Why We Do It

Why do we do it? The sketching—oh, the sketching—and the forever wondering how to show something familiar in a fresh way? Especially in an age when a Canva template or a Pinterest page or even generative AI is reminding us that we’re still amateurs, why do we do it?

And it’s not just us wondering why. We’re not hearing as often from the perpetually positive people about our last great visual for worship. The requests from the worship team are coming less frequently or not at all. Unsplash.com appears to be doing most of the creative work these days.

What’s an artist to do? Throw up our hands (or brushes or pens or computer mouse) and admit defeat? I think not—even if not doing what we were made to do was an option. But maybe we just need to work harder—well, not necessarily harder, but differently.

Create Differently

If you’re like me, when given an assignment or commission, you immediately drop keywords into a web browser search field and see what comes up. We tell ourselves we’re just looking for inspiration, but what search algorithms serve up is the most common solution to a problem—not helpful if we’re after a new approach.

Here are a few ideas to refresh our imagination:

  • Begin not with an internet search, but with a blank piece of paper and some time. Throw down on the paper any and all ideas that come into your head, be it words or pictures or phrases. Continue this practice for a few days, reviewing what you’ve done so far and adding to the mix. Quantity is more important than quality.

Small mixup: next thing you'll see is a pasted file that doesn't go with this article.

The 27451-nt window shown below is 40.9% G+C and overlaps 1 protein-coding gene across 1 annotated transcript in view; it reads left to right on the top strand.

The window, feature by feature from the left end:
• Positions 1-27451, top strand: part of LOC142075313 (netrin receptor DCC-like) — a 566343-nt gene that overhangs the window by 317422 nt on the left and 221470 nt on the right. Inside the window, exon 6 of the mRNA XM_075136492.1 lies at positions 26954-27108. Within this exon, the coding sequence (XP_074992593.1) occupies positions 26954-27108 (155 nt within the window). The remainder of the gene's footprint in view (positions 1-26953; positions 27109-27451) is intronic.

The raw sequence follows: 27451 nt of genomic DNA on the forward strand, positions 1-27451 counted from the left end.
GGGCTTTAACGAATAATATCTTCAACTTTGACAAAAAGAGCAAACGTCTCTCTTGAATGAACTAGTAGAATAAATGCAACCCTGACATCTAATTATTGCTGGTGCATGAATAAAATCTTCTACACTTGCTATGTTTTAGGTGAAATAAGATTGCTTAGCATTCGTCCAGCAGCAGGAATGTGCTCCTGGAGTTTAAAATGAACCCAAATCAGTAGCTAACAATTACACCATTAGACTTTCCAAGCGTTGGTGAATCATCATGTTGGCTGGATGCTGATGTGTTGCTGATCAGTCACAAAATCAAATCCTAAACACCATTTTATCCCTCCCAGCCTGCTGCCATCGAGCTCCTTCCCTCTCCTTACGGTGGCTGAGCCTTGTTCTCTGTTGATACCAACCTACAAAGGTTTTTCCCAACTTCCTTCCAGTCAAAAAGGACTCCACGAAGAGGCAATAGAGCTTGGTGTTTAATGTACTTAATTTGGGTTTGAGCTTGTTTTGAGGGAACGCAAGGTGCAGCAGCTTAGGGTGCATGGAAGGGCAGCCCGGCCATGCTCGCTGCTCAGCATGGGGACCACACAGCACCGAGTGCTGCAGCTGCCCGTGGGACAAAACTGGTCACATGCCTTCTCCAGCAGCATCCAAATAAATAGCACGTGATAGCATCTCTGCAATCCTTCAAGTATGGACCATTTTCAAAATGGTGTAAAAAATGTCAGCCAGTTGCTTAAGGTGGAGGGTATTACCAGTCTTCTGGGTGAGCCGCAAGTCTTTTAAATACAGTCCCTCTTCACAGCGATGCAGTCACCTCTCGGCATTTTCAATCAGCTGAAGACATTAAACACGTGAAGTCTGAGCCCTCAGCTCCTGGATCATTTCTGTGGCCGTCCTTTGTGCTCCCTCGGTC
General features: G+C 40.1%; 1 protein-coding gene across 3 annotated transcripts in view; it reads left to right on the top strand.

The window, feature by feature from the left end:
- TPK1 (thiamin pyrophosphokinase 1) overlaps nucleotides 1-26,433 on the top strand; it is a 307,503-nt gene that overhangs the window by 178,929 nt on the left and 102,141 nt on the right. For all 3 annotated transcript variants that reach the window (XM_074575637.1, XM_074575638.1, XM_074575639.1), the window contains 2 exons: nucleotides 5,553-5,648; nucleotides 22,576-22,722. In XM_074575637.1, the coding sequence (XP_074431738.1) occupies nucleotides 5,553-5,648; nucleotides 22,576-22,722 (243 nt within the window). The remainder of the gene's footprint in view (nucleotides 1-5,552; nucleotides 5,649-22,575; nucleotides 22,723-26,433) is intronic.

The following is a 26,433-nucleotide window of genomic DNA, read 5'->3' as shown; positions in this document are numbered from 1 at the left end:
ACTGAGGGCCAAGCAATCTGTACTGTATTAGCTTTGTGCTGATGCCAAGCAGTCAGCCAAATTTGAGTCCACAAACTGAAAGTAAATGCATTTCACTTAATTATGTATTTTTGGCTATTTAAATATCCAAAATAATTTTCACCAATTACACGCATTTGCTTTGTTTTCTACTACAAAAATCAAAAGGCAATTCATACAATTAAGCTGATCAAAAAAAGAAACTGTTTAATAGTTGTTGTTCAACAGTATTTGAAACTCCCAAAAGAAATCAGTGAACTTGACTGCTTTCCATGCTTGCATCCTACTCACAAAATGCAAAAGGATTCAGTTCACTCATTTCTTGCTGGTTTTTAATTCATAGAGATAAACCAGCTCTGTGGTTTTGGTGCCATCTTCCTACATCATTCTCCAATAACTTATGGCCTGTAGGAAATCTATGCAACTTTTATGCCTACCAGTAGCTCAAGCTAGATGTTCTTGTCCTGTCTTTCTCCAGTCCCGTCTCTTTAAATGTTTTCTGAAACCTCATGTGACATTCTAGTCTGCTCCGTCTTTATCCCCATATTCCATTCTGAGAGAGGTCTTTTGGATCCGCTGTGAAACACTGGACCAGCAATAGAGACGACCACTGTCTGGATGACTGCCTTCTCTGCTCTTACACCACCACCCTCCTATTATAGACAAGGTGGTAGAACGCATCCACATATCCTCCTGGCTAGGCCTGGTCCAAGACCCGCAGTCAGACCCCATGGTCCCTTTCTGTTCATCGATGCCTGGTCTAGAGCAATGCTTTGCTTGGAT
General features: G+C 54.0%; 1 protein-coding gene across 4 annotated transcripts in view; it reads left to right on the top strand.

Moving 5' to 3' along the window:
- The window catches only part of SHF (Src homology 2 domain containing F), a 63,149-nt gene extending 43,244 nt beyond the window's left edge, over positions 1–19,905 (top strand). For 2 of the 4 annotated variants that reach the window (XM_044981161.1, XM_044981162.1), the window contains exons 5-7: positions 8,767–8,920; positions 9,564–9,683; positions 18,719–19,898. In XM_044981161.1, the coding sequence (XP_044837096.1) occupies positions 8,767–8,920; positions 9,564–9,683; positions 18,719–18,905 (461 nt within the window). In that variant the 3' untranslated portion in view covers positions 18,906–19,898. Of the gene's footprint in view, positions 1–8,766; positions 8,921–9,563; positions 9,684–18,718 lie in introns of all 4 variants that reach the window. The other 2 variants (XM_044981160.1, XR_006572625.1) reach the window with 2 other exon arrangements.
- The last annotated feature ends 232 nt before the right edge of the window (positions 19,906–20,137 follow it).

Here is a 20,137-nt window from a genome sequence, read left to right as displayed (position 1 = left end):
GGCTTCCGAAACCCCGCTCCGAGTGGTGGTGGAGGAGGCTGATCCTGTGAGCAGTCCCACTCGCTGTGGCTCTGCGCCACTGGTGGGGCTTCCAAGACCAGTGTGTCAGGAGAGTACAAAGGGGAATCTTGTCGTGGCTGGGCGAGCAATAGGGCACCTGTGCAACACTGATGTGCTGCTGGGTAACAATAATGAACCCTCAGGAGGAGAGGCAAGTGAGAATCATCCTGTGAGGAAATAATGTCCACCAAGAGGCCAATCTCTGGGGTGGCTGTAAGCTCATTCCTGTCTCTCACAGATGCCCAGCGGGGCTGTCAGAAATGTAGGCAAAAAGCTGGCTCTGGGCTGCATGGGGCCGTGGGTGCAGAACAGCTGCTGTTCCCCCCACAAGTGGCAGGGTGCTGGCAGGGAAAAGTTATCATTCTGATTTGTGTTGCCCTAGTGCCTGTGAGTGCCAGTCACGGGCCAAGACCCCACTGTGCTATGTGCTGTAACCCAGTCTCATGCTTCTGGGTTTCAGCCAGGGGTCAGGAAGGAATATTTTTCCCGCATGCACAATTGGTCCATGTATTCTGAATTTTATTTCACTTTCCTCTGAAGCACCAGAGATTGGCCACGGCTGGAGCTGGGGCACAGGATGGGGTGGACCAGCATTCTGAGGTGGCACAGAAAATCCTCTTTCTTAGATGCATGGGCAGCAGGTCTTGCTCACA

• Brainstorm with your pastors. They’re in the same position: needing to come up with a fresh approach to Advent or Christmas. Perhaps you could bounce ideas off each other from your respective perspectives: words or visuals.
  • Ask a child or middle-schooler to describe what they see when a Bible text is read to them. It’s amazing how narrow our adult brains can be.
  • Make your browser work harder. Rather than typing “Ideas for Christmas worship visuals,” for example, try “mother child travel tired.”
  • If your pastor’s plans aren’t settled yet, make up a sermon title or series that you know would stretch you. For the visual above, I assigned myself “Christmas: Personal Pain” to bump me away from the overly sweet visual interpretations of the Holy Family; instead I depicted the confused and exhausted Mary and Joseph witnessing the birth of a Savior whose pain was only beginning. (Images from Unsplash.com, of course.)

A creative mind is often able to connect seemingly unrelated things to solve a visual problem or artistic need. But that could mean getting out from behind your computer and walking through a gallery, taking a trip to an unfamiliar place, or maybe taking a class in a medium you’ve never worked with. The original ideas will come.

Dean Heetderks is a member of Covenant Christian Reformed Church in Cutlerville, Michigan, and art director of Reformed Worship. Show and tell him about your experiences at dean.heetderks@gmail.com.

Reformed Worship 149 © September 2023 Worship Ministries of the Christian Reformed Church. Used by permission.